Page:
“Now, hurry up…go, have your meal… we’ll be late otherwise…in the meanwhile let me get ready….” Srabani said while pushing the cane stool he was standing on. He gave a little jump and walk dragging his legs towards the dining. He was disheartened to have his plea being turned down.

“Now, you shall pranam your father and grandfather,” Aparajita said after tying the knot of his shoes and combing his hair with her fingers.

His father had passed away when he was five–six years back from then. Then his grandfather had passed away within two years–he was seven then. He pranam their framed picture and touched his Ma’s feet as he saw his Didi doing that. Sraboni gave smile looking at the portraits.

“Is our king going to school…” said Pradip, owner of the tea shop at the corner of the alley.

Sangbad said in a failed heavy voice “yes, Silver Star School…”

“Go quickly or you’ll be late…we’ll hear your story once you’re back from school…”, said Shambhu Kaku while sipping his morning tea sitting on the bench of the shop. He was the elder of the five Mondal brothers who own the steel workshop Bhavani Engineering Shop at opposite the tea shop.

Sraboni said, “yes, we’ll be late…bid them goodbye…”

“Can I drop him…you’ll be late for college…” Samir, another Mondal brother–the fourth one, said as he stopped before entering the workshop.

“No…it’s okay…it’s his first day there…so, let me drop him for today…you can drop him from tomorrow…okay, we should move on, otherwise, he’ll be late on the first day…” she said after looking at her wrist watch.

Sangbad was going to accept the proposal of the cycle ride, but, he senses Didi want to drop him at school. So he remains quiet. Roaming around on Samir Kaku’s cycle was the one thing he loved most.

“Okay…if I’m not full of hand, I’ll pick him up after school…” Samir Kaku said after rubbing his cheek and passing him a lozenge–the mango one–he loved most.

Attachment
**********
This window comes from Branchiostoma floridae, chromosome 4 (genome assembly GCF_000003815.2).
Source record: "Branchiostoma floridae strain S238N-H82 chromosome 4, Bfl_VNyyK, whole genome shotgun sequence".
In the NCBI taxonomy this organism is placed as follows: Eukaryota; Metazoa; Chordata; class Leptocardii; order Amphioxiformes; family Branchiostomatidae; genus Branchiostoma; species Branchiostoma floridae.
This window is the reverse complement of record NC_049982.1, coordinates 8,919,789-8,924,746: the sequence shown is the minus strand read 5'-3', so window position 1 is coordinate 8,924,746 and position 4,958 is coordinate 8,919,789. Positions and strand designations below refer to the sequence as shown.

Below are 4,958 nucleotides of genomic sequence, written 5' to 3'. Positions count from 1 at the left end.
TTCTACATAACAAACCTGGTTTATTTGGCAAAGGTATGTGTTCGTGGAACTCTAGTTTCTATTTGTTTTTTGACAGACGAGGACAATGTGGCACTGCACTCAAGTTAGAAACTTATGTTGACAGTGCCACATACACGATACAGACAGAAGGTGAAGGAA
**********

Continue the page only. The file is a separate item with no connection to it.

Didi looked at them scornfully ’cause a few weeks ago one of his teeth had to be plucked off for getting germed and the doctor had warned to keep him away from all sorts of excessively contaminated sweets like this mango flavored logenze. He bid them goodbye and hold his sister hand tightly. He was scared of car crowded street.

Sraboni looked for an empty rickshaw but finding one was hard during the rush hour. So the brother and sister kept on walking. The school was about eight or so minute from their home.

The Silver Star School was then only a year old. It was founded by a group of teachers from some of the South Kolkata prominent schools. The school was set up on the first floor of a run-out-of-business metal workshop at one side of the Kasba Rathtala Minibus stand. The school then had class one to six and had a plan to extend more in next one year from then. The school became a popular one when the news spread of the teachers being from prominent schools of Southern Kolkata; along with it join the low fee structure that goes well with the economic stature of the area–middle class and lower-middle class.

Sangbad had been admitted because Aparajita can’t afford the fee of the renowned school he was studying from Nursery till class four.

After the Operation Sunshine1 approximately four years had passed then. She had tried hard for the last couple of years. But, college fee and the increasing expenses related to studies of Sraboni let her take the decision of changing school of Sangbad.

When Sraboni and her brother reached the school, five minutes was left to ten. The class would be commencing from ten. She stopped in front of the paan shop opposite the school and bought a hefty quantity of Eclairs. She took one from the lot and passed the remaining to her brother.

“These are for you…” She said while putting the thonga2 in his bag.

He asked, “what are this for…”

She after crossing the road, replied, “if you make new friends, give it to them…now go otherwise you will be late for the first class…”

He smiles at her and leaves her hand. She pushed him softly and soon he was one of the crowds of the little fellow. She leaves a sigh. Her brother was not so smart to compare to other boys of his age. He was introvert and shy, but, once he gets acquainted or gets accustomed he was an extrovert boy.